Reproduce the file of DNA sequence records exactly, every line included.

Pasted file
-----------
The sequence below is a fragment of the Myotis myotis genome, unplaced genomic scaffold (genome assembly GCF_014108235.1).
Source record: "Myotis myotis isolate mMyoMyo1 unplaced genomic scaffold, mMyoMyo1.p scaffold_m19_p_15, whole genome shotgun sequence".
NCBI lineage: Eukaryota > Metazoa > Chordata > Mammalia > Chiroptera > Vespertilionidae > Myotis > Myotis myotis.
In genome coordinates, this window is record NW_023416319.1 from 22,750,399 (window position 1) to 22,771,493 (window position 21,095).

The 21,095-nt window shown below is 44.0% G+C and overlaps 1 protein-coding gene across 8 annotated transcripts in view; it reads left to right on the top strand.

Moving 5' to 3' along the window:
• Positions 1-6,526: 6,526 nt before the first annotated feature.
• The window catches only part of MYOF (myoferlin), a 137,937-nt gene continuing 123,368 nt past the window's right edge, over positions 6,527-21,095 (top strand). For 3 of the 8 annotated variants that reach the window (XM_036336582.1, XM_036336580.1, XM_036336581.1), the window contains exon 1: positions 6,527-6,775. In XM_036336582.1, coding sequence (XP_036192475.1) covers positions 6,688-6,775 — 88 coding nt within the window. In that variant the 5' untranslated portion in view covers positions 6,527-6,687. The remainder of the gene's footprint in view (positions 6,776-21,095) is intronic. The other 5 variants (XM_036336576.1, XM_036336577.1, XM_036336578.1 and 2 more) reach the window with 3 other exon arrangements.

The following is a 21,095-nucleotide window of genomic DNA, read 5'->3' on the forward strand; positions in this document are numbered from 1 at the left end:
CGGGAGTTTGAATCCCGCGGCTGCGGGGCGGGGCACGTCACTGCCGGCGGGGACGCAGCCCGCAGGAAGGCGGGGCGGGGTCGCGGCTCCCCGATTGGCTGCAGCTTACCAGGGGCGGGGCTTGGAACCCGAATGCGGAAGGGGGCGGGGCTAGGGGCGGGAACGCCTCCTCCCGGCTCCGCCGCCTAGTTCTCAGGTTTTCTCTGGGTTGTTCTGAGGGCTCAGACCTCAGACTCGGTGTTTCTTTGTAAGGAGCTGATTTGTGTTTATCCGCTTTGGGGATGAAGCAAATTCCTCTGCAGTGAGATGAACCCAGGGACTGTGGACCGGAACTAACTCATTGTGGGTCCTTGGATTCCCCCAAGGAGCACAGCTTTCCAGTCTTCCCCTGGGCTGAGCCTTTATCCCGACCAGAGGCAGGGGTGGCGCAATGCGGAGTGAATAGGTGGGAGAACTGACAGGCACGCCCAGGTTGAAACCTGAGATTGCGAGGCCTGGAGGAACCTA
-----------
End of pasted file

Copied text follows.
The sequence below is a fragment of the Myotis myotis genome, unplaced genomic scaffold (genome assembly GCF_014108235.1).
Source record: "Myotis myotis isolate mMyoMyo1 unplaced genomic scaffold, mMyoMyo1.p scaffold_m19_p_15, whole genome shotgun sequence".
NCBI lineage: Eukaryota > Metazoa > Chordata > Mammalia > Chiroptera > Vespertilionidae > Myotis > Myotis myotis.
In genome coordinates, this window is record NW_023416319.1 from 22,750,399 (window position 1) to 22,771,493 (window position 21,095).

The 21,095-nt window shown below is 44.0% G+C and overlaps 1 protein-coding gene across 8 annotated transcripts in view; it reads left to right on the top strand.

Moving 5' to 3' along the window:
• Positions 1-6,526: 6,526 nt before the first annotated feature.
• The window catches only part of MYOF (myoferlin), a 137,937-nt gene continuing 123,368 nt past the window's right edge, over positions 6,527-21,095 (top strand). For 3 of the 8 annotated variants that reach the window (XM_036336582.1, XM_036336580.1, XM_036336581.1), the window contains exon 1: positions 6,527-6,775. In XM_036336582.1, coding sequence (XP_036192475.1) covers positions 6,688-6,775 — 88 coding nt within the window. In that variant the 5' untranslated portion in view covers positions 6,527-6,687. The remainder of the gene's footprint in view (positions 6,776-21,095) is intronic. The other 5 variants (XM_036336576.1, XM_036336577.1, XM_036336578.1 and 2 more) reach the window with 3 other exon arrangements.

The following is a 21,095-nucleotide window of genomic DNA, read 5'->3' on the forward strand; positions in this document are numbered from 1 at the left end:
CGGGAGTTTGAATCCCGCGGCTGCGGGGCGGGGCACGTCACTGCCGGCGGGGACGCAGCCCGCAGGAAGGCGGGGCGGGGTCGCGGCTCCCCGATTGGCTGCAGCTTACCAGGGGCGGGGCTTGGAACCCGAATGCGGAAGGGGGCGGGGCTAGGGGCGGGAACGCCTCCTCCCGGCTCCGCCGCCTAGTTCTCAGGTTTTCTCTGGGTTGTTCTGAGGGCTCAGACCTCAGACTCGGTGTTTCTTTGTAAGGAGCTGATTTGTGTTTATCCGCTTTGGGGATGAAGCAAATTCCTCTGCAGTGAGATGAACCCAGGGACTGTGGACCGGAACTAACTCATTGTGGGTCCTTGGATTCCCCCAAGGAGCACAGCTTTCCAGTCTTCCCCTGGGCTGAGCCTTTATCCCGACCAGAGGCAGGGGTGGCGCAATGCGGAGTGAATAGGTGGGAGAACTGACAGGCACGCCCAGGTTGAAACCTGAGATTGCGAGGCCTGGAGGAACCTA